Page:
[¶10] Citing the medical record, the ALJ then concluded Thorpe had typical asthma, made "worse relative to smoking and pets." Specifically, the ALJ pointed to the medical records from Thorpe's hospital admittance of November 30, 1994, which indicated that at the time of her admission she was suffering from dangerous asthma attacks and still smoking (though smoking was not cited as the cause of the attacks). The ALJ also examined the medical records from Thorpe's March 1995 hospital admission, again due to severe asthma attacks. Here the ALJ noted the presence of pets in Thorpe's house, as well as her smoking habit. However, the ALJ also admitted that the medical records cited weather changes as a cause of Thorpe's severe asthma attacks and chronic bronchial infections. Finally, the ALJ examined the medical records regarding Thorpe's April 1995 hospital stay. Here, the ALJ again acknowledged that, although Thorpe's asthma is generally controlled with medication, it was exacerbated by the spring weather. Turning to follow-up records, the ALJ pointed to a "flare-up" of Thorpe's asthma which occurred in August 1995, despite the fact that Thorpe had quit smoking and was following her medication regiment. Tr. 39. The medical records cite humidity as the cause of this severe attack. Despite this litany of asthmatic problems, caused by a variety of factors, the ALJ ultimately found that Thorpe's asthma does not meet or equal any listed impairment, though he never specifically addressed a particular listing relevant to Thorpe's asthma. See 20 CFR Pt. 404, Subpt. P, App. 1 §§ 1.00 et seq.
IV. STANDARD OF REVIEW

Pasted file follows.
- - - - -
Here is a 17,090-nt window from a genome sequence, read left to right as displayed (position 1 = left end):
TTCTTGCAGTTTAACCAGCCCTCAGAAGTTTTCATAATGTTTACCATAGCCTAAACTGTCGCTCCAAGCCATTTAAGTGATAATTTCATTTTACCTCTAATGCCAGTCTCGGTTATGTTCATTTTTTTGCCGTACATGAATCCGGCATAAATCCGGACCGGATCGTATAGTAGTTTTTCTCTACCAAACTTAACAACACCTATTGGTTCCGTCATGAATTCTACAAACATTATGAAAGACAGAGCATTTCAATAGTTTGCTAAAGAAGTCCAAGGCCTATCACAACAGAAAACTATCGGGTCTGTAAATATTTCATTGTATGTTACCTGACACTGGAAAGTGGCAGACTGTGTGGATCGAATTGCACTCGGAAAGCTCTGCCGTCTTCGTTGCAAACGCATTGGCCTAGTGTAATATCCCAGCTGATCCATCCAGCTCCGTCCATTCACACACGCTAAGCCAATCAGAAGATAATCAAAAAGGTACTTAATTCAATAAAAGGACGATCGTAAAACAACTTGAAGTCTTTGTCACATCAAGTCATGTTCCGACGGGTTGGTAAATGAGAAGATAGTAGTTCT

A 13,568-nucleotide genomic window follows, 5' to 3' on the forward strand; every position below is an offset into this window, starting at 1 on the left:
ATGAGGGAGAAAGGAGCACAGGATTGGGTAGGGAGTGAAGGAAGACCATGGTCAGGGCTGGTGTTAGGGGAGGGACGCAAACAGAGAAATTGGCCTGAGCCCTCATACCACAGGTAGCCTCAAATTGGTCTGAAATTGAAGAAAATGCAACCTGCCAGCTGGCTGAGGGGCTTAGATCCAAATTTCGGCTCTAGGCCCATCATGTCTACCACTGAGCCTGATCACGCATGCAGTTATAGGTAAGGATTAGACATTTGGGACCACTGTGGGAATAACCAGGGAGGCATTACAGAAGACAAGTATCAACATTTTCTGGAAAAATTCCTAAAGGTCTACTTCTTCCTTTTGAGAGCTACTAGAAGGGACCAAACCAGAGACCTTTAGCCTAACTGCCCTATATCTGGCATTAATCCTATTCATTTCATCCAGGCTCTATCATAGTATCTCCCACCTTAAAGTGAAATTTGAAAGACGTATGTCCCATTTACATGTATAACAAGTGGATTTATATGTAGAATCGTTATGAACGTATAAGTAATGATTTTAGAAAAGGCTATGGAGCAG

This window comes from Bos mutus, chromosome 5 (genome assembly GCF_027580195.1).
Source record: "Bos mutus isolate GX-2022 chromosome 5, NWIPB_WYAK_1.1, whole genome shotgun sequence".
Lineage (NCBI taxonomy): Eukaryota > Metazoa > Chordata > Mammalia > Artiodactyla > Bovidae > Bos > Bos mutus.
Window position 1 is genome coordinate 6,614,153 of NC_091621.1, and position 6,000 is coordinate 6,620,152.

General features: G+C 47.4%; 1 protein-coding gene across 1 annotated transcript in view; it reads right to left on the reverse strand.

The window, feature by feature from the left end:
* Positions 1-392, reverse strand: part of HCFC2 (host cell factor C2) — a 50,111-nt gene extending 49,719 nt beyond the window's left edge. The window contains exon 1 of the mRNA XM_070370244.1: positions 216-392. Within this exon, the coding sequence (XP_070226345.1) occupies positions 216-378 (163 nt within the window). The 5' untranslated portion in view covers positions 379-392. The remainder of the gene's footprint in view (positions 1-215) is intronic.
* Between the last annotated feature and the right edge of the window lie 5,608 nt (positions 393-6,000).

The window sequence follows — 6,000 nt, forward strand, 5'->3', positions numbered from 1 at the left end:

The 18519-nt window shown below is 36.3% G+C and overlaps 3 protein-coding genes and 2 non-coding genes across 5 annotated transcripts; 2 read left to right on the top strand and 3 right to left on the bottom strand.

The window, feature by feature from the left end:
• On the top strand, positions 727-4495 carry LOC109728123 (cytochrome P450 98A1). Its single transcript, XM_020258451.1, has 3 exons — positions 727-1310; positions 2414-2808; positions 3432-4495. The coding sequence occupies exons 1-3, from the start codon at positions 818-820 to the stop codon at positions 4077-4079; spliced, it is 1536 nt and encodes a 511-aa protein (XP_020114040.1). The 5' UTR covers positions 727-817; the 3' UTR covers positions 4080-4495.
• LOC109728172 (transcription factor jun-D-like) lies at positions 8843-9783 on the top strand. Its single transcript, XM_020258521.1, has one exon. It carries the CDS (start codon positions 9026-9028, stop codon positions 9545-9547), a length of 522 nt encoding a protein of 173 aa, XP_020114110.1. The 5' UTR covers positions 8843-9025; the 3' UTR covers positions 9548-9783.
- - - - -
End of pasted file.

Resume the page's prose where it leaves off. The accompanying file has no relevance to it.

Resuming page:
[¶11] The decision of the ALJ must be upheld if it is supported by substantial evidence in the record as a whole. 42 USC § 405(g); Metz v. Shalala, 49 F3d 374, 376 (8th Cir. 1995) (citing Sullins v. Shalala, 25 F3d 601, 603 (8th Cir. 1994), cert. denied, 573 U.S. 1076, 115 S. Ct. 722, 130 L. Ed. 2d 627 (1995)); Smith v. Shalala, 987 F2d 1371, 1373 (8th Cir. 1993). Substantial evidence is less than a preponderance, but enough evidence that a reasonable mind might find it adequate to support the conclusion. Fines v. Apfel, 149 F3d 893 (8th Cir. 1998) (citing Oberst v. Shalala, 2 F3d 249, 250 (8th Cir. 1993)). See also Shannon v. Chater, 54 F3d 484, 486 (8th Cir. 1995) (citing Richardson v. Perales, 402 U.S. 389, 401, 91 S. Ct. 1420, 1427, 28 L. Ed. 2d 842 (1971)); Onstead v. Sullivan, 962 F2d 803 (8th Cir. 1992) (quoting Whitehouse v. Sullivan, 949 F2d 1005, 1007 (8th Cir. 1991)). Review by this Court extends beyond a limited search for the existence of evidence supporting the Commissioner's decision to include giving consideration to evidence in the record which fairly detracts from the decision. Brockman v. Sullivan, 987 F2d 1344, 1346 (8th Cir. 1993); Locher v. Sullivan, 968 F2d 725, 727 (8th Cir. 1992); Turley v. Sullivan, 939 F2d 524, 528 (8th Cir. 1991).